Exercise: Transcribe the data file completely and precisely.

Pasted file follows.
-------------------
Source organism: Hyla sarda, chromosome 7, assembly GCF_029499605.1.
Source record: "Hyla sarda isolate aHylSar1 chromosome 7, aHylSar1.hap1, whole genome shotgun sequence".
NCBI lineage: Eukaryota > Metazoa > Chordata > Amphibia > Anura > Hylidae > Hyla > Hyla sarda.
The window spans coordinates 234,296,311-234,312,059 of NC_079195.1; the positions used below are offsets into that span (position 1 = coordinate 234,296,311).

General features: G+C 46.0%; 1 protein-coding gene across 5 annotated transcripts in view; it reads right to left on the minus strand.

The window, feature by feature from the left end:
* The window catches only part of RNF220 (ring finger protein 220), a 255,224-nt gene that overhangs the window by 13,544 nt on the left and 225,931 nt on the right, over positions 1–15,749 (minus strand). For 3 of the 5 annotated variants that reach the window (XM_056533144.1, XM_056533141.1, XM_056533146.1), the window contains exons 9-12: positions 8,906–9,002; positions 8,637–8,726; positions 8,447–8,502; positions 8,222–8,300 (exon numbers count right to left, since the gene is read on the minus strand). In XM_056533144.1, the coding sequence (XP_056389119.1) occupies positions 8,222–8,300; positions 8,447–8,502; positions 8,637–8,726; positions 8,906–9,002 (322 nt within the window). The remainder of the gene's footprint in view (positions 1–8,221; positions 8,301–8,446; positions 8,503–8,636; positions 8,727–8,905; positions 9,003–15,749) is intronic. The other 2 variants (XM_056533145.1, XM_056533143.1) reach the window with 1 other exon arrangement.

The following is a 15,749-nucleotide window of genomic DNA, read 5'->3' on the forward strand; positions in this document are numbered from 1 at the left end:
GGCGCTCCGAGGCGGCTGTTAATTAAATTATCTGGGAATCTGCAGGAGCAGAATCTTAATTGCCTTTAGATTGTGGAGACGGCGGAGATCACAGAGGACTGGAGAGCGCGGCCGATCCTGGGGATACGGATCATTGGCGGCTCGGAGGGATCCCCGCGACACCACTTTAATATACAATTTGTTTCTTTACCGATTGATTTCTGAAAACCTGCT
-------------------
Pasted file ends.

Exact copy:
Source organism: Hyla sarda, chromosome 7, assembly GCF_029499605.1.
Source record: "Hyla sarda isolate aHylSar1 chromosome 7, aHylSar1.hap1, whole genome shotgun sequence".
NCBI lineage: Eukaryota > Metazoa > Chordata > Amphibia > Anura > Hylidae > Hyla > Hyla sarda.
The window spans coordinates 234,296,311-234,312,059 of NC_079195.1; the positions used below are offsets into that span (position 1 = coordinate 234,296,311).

General features: G+C 46.0%; 1 protein-coding gene across 5 annotated transcripts in view; it reads right to left on the minus strand.

The window, feature by feature from the left end:
* The window catches only part of RNF220 (ring finger protein 220), a 255,224-nt gene that overhangs the window by 13,544 nt on the left and 225,931 nt on the right, over positions 1–15,749 (minus strand). For 3 of the 5 annotated variants that reach the window (XM_056533144.1, XM_056533141.1, XM_056533146.1), the window contains exons 9-12: positions 8,906–9,002; positions 8,637–8,726; positions 8,447–8,502; positions 8,222–8,300 (exon numbers count right to left, since the gene is read on the minus strand). In XM_056533144.1, the coding sequence (XP_056389119.1) occupies positions 8,222–8,300; positions 8,447–8,502; positions 8,637–8,726; positions 8,906–9,002 (322 nt within the window). The remainder of the gene's footprint in view (positions 1–8,221; positions 8,301–8,446; positions 8,503–8,636; positions 8,727–8,905; positions 9,003–15,749) is intronic. The other 2 variants (XM_056533145.1, XM_056533143.1) reach the window with 1 other exon arrangement.

The following is a 15,749-nucleotide window of genomic DNA, read 5'->3' on the forward strand; positions in this document are numbered from 1 at the left end:
GGCGCTCCGAGGCGGCTGTTAATTAAATTATCTGGGAATCTGCAGGAGCAGAATCTTAATTGCCTTTAGATTGTGGAGACGGCGGAGATCACAGAGGACTGGAGAGCGCGGCCGATCCTGGGGATACGGATCATTGGCGGCTCGGAGGGATCCCCGCGACACCACTTTAATATACAATTTGTTTCTTTACCGATTGATTTCTGAAAACCTGCT